Jim Slocum No. 46,393 (1916)

Moving Picture Weekly article on JIM SLOCUM NO. 46,393 (1916)

The Moving Picture Weekly, May 27, 1916, page 20

King Baggot in "Jim Slocum No. 46,393"

Two-Reel Imp Heart-Interest drama, Written by Robert F. Hill.  Produced by Robert Cummings.


Jim Slocum

King Baggot

Kittie, Jim's Wife

Edna Hunter

Dr. Turner

Chas. (Charles) Ogle

Mrs. Turner

Norma Winslow

Mrs. Cassidy

Nellie Slattery

JIM SLOCUM is earning his living as a chauffeur for a taxicab company.  His baby is taken ill, and on returning fromhis day's work, Kim makes his wife, Kitty, go to bed, and watches through the long silent hours of the night to save the worn-out mother.

The next day, while off duty, Jim drives home to see how the baby is getting along, and another chauffeur removes a tire from his car.  Jim returns to the taxi-cab stand, and owning to his prolonged vigil the night before, he falls asleep on his cab.

The starter, on finding him asleep, discharges him, accusing him wrongfuly of drunkenness, and when he goes to get his wages, the cashier tells him that there is nothing coming to him, as the missing tire put him back $25.00.

On his return home, the doctor in attendance tells Jim that the baby's case is very serious, and urges that a famous specialist, Dr. Turner, be called into consultation.  Jim calls on Dr. Turner, who is about to take the case, without exacting his customary fee, when a rich man is ushered in and persuades him to attend one of his children without delay.

Jim is dumbfounded, and tries to prevent the Doctor from leaving him in the lurch.  Thereupon, the Doctor loses his temper, and pushes his (sic) aside.  As Jim is persistent, the butler throws him out of the house, and Jim vows vengeance as he sees the Doctor drive off in the rich man's car.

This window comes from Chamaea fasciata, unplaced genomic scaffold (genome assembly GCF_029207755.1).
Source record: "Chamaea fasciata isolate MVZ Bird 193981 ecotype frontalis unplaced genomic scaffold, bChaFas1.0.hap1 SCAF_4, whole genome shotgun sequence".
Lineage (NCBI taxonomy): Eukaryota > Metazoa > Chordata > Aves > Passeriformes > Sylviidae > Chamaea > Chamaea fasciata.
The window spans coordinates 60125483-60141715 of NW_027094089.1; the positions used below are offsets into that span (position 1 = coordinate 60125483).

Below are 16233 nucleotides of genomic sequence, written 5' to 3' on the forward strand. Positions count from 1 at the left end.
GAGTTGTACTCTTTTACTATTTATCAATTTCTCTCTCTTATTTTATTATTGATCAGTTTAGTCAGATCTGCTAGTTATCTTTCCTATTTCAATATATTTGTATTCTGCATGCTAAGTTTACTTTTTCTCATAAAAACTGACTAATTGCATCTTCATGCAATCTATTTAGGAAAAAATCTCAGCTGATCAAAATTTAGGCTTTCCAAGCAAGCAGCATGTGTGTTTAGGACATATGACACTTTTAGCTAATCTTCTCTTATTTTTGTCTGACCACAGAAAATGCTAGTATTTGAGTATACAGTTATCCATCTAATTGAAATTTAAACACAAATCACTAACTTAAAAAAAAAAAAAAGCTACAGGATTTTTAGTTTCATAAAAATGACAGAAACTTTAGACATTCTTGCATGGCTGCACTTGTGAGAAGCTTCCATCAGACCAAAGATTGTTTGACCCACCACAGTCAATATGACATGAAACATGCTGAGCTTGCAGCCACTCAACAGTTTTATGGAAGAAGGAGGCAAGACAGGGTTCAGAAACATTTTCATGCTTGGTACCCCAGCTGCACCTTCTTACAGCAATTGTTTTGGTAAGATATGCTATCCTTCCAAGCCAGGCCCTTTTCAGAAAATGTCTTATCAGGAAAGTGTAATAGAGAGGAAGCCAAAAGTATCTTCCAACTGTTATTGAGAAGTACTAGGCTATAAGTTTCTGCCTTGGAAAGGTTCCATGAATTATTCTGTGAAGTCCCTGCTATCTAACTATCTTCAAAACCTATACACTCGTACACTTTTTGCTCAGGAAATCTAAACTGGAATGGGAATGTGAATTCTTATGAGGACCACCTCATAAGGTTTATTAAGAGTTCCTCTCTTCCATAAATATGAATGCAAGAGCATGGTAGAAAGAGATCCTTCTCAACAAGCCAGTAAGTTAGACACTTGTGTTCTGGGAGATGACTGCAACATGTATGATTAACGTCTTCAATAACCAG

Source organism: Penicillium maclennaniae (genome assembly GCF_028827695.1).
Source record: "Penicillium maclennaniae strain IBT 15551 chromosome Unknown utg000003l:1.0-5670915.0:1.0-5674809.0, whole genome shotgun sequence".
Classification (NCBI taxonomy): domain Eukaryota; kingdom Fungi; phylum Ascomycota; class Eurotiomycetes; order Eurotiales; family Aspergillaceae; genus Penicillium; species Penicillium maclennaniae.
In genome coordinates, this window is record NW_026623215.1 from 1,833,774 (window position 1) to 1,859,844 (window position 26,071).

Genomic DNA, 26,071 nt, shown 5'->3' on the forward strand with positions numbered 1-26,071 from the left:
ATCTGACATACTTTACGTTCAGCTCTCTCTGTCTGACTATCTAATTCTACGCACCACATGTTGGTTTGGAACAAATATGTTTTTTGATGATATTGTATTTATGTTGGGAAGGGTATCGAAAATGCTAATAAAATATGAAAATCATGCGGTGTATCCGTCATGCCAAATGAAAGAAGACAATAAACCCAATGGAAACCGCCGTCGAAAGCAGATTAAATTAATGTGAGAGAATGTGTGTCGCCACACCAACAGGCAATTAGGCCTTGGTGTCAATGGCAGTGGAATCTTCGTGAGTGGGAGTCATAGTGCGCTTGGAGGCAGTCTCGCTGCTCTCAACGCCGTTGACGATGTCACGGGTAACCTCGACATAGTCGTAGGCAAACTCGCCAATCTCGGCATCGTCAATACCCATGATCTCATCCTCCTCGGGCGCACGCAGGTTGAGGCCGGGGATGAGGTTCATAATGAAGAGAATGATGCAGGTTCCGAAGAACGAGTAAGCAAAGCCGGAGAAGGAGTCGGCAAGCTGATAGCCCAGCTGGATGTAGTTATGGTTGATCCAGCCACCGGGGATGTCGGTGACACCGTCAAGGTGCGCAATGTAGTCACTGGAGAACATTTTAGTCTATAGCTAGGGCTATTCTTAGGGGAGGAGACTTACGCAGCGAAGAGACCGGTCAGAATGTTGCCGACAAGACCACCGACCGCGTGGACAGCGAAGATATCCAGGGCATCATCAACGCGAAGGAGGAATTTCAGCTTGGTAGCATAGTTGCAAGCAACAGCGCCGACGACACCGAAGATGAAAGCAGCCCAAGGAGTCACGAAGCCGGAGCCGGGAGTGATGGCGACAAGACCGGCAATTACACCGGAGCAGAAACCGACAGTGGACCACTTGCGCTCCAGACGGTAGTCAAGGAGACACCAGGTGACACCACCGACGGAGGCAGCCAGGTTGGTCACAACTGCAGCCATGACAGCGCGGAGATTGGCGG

It turns out that there is nothing the matter with the rich man's child, except that it has eaten too much.  Later in the day, Jim, on his return home, finds that his baby has died, and that the heart-broken mother has had repeated fainting spells from grief, excessive fatigue, and lack of nourishment.  Leaving his wife in the care of Mrs. Cassidy, a kindly old Irishwoman, he goes out resolved to seek revenge.

Meanwhile, Mrs. Turner, as the Doctor is detained on an important case, drives off alone in her limousine to attend a fashionable reception, instructing Carter, the colored chauffeur, to return with the car about midnight.

Shortly before midnight, Jim, with his face partly masked by a handkerchief, enters the house of Dr. Turner.  He comes into the nursery through a window, and while he is examining some trinkets on a dresser, the doctor's little boy crawls

(continued on page 37.)

Moving Picture Weekly article on JIM SLOCUM NO. 46,393 (1916)

out of bed and tries to hold him up with a toy gun.

Jim laughs and humors the boy.  Then he put him back to bad, and waves him goodby (sic) after assuring him that he won't take anything from his home.